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Chris Jones

McCarran Reports Record Numbers

3 February 2006

LAS VEGAS -- For the second consecutive year, McCarran International Airport posted an annual record, this time with nearly 44.3 million arriving and departing passengers.

That's up 6.8 percent from 2004, and 22 percent better than the nearly 36.3 million travelers reported just two years ago.

McCarran also handled record numbers of taxi pickups and parked vehicles last year, further evidence of rising congestion within Southern Nevada's most-vital transportation artery, the head of the Clark County Aviation Department said Thursday.

"It's a good problem," Aviation Director Randall Walker said of the rising traffic. "Whenever my staff fusses about growth challenges, I'll remind them that we could have been like some other airports after 9/11 where they laid people off and cut budgets by $100 million."

Despite the benefits that come with ferrying more money-spending tourists and trade show delegates to a city that depends on travel to fuel its economy, McCarran's skyrocketing growth creates significant concerns.

More than $2.4 billion in airport capital improvements are planned or under way. But Walker admits physical changes alone can't offset future growth until a second international airport can open 11 or more years from now in nearby Ivanpah Valley.

"We're designing and building (McCarran) as fast as we can," Walker said. "Our only concern is that the growth is going to (outpace) our ability to get these facilities implemented. That creates the challenge of having to put more people in a facility than it's designed for."

A decade or so ago, McCarran routinely had daily slowdowns from midnight to 6 a.m., as well as during certain midday periods. That late-night lull is now down to four hours, and daytime slowdowns no longer exist.

The lack of downtime makes it difficult to close parts of McCarran for repairs or maintenance, a problem that's compounded by higher-than-normal passenger levels.

"How do you close a restroom down when there are dozens and dozens of people who need to use a restroom at the moment?" Walker said. "We don't have any lull periods anymore. We just have peaks and then we have bigger peaks."

Help should arrive later this year, beginning with April's planned introduction of the main terminal's second in-line baggage screening node.

Two more nodes will open by the end of the year, freeing up much-needed space within ticketing areas that now house several truck-size explosive detection machines.

Walker hopes to this spring introduce off-site baggage check-in at The Venetian, the first of several Strip hotels earmarked for the service.

In addition to allowing users to bypass airport ticketing counters, the service would reduce taxi drop-off times by eliminating the need to unload baggage from a cab's trunk outside the airport.

McCarran leaders hope 10 percent of all local air travelers will eventually use off-site check-in.

The airport has also become more creative with its gates, including next month's move of several late-night US Airways flights to the C concourse, an area long dominated by Southwest Airlines.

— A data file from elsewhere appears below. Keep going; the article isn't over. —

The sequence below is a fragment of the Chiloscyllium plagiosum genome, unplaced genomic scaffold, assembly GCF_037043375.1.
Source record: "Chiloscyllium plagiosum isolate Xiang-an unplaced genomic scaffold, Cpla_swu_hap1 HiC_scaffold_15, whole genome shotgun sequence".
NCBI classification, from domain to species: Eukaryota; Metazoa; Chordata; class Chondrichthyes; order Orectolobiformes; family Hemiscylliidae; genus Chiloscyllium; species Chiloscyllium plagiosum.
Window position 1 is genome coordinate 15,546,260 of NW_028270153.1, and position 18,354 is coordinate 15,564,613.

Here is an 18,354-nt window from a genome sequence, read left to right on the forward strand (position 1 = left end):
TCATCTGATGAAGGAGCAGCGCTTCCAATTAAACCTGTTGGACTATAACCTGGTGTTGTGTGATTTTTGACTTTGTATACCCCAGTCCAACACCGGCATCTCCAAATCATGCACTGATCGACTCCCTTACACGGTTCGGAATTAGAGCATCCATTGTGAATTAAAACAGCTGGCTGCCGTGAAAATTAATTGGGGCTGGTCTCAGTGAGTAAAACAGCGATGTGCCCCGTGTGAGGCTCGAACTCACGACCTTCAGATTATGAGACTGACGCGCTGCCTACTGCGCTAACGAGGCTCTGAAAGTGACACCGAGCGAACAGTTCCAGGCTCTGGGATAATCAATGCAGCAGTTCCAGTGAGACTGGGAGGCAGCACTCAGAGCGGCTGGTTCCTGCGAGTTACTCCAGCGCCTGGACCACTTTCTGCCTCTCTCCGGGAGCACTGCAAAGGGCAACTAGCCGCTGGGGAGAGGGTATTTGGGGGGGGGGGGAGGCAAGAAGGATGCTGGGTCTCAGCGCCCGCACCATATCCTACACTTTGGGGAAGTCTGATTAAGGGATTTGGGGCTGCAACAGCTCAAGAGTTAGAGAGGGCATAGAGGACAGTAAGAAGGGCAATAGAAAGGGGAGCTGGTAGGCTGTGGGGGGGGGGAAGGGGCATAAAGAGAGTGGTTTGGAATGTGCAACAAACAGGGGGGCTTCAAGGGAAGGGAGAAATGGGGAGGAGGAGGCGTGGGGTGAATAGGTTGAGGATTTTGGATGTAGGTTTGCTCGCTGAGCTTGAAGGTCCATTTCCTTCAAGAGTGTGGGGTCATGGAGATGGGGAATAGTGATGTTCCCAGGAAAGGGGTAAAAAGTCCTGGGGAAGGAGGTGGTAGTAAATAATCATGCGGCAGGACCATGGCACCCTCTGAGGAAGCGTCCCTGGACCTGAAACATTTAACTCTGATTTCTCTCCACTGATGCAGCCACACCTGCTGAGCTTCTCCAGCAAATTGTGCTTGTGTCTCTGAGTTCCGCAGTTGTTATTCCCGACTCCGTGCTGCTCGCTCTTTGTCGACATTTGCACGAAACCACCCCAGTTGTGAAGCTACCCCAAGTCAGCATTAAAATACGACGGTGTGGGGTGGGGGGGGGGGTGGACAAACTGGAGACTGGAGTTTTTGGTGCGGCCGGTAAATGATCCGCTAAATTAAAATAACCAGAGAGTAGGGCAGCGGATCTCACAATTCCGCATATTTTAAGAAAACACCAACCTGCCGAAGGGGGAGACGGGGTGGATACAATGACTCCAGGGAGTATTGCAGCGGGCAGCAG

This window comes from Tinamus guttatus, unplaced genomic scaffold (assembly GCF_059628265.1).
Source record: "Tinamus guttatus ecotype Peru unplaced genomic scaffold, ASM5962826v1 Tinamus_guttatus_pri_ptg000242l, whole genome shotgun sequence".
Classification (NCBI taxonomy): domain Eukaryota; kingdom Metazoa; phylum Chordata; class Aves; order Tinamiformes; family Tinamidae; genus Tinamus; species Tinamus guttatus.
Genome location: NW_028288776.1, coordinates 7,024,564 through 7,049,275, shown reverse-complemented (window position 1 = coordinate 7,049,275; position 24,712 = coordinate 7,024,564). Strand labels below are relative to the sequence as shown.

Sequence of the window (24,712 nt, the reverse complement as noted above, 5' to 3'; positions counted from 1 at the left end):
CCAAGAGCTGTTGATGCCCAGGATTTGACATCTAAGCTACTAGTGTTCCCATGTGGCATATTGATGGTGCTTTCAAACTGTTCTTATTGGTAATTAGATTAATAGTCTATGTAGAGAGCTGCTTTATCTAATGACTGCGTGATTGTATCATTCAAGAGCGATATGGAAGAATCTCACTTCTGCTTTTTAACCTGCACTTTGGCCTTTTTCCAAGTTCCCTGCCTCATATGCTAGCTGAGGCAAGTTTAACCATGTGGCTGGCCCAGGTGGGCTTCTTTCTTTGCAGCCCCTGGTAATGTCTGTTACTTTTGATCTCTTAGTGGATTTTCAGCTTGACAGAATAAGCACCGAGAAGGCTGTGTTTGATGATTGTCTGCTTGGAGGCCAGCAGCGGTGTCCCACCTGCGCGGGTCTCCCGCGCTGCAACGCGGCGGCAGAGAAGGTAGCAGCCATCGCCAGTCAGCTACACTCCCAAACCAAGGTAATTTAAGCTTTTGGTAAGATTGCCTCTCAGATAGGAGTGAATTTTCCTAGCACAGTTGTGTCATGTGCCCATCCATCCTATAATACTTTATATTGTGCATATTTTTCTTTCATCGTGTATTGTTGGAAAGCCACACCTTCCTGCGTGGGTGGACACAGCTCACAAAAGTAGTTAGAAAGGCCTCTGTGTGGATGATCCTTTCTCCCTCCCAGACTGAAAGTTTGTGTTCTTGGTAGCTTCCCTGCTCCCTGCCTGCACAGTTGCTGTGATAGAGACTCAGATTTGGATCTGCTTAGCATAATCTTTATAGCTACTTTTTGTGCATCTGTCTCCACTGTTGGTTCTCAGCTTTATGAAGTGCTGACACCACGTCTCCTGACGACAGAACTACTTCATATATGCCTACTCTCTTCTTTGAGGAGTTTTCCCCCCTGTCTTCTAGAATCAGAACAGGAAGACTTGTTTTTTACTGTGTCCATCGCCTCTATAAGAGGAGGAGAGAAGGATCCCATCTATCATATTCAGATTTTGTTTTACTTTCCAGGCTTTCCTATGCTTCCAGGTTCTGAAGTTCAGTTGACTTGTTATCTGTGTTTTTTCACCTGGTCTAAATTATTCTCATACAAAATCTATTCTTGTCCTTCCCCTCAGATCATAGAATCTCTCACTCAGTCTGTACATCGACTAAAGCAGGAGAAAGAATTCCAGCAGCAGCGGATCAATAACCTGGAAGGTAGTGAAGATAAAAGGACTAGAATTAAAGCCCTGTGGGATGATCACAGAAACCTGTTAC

Since Southwest operates few late-night flights through Las Vegas, the move is a natural one, Walker said.

Higher passenger counts were a boon for local taxi drivers. McCarran set a record with nearly 3.16 million taxi pickups last year, up 10 percent from 2004 and 26.5 percent above 2003.

The airport averaged 8,645 taxi pickups per day in 2005, approximately 1,800 more than its average two years prior.

The presence of so many taxis and limousines heightens the need for off-site baggage check-in, and the consolidated car rental center that will open later this year.

The $135 million rental car center, under construction south side of the Las Vegas Beltway near Warm Springs Road and Gilespie Street, will ease congestion in several areas.

Common shuttles will replace the numerous busses operated by companies such as Avis or Hertz, thereby freeing curb space outside the airport.

Car rental counters near baggage claim will be removed to make room for larger baggage carousels, likely in 2007.

The car rental center's opening will also create parking areas northeast of Terminal 2 once the existing car rental centers are razed.

"All of these things have little benefits toward our ability to expand and put more people through the facility," Walker said.

McCarran's parking garages reported 577,773 vehicle exits last year, up 3.4 percent.

Garages were full 75 days in 2005, down from 96 the prior year, as more drivers took advantage of expanded hours at an uncovered economy lot along Russell Road.

Revenue at the economy lot was $3.3 million last year, up from $1.6 million in 2004, when it was used primarily for overflow traffic during peak periods such as Thanksgiving or Christmas.

Overall, airport parking revenue was approximately $25.6 million, up 20 percent.

The added revenue was partially generated by a new fee structure: long-term parking garage rates rose from $10 to $12 per day on March 29, the same day economy lot fees were dipped from $8 to $6 per day.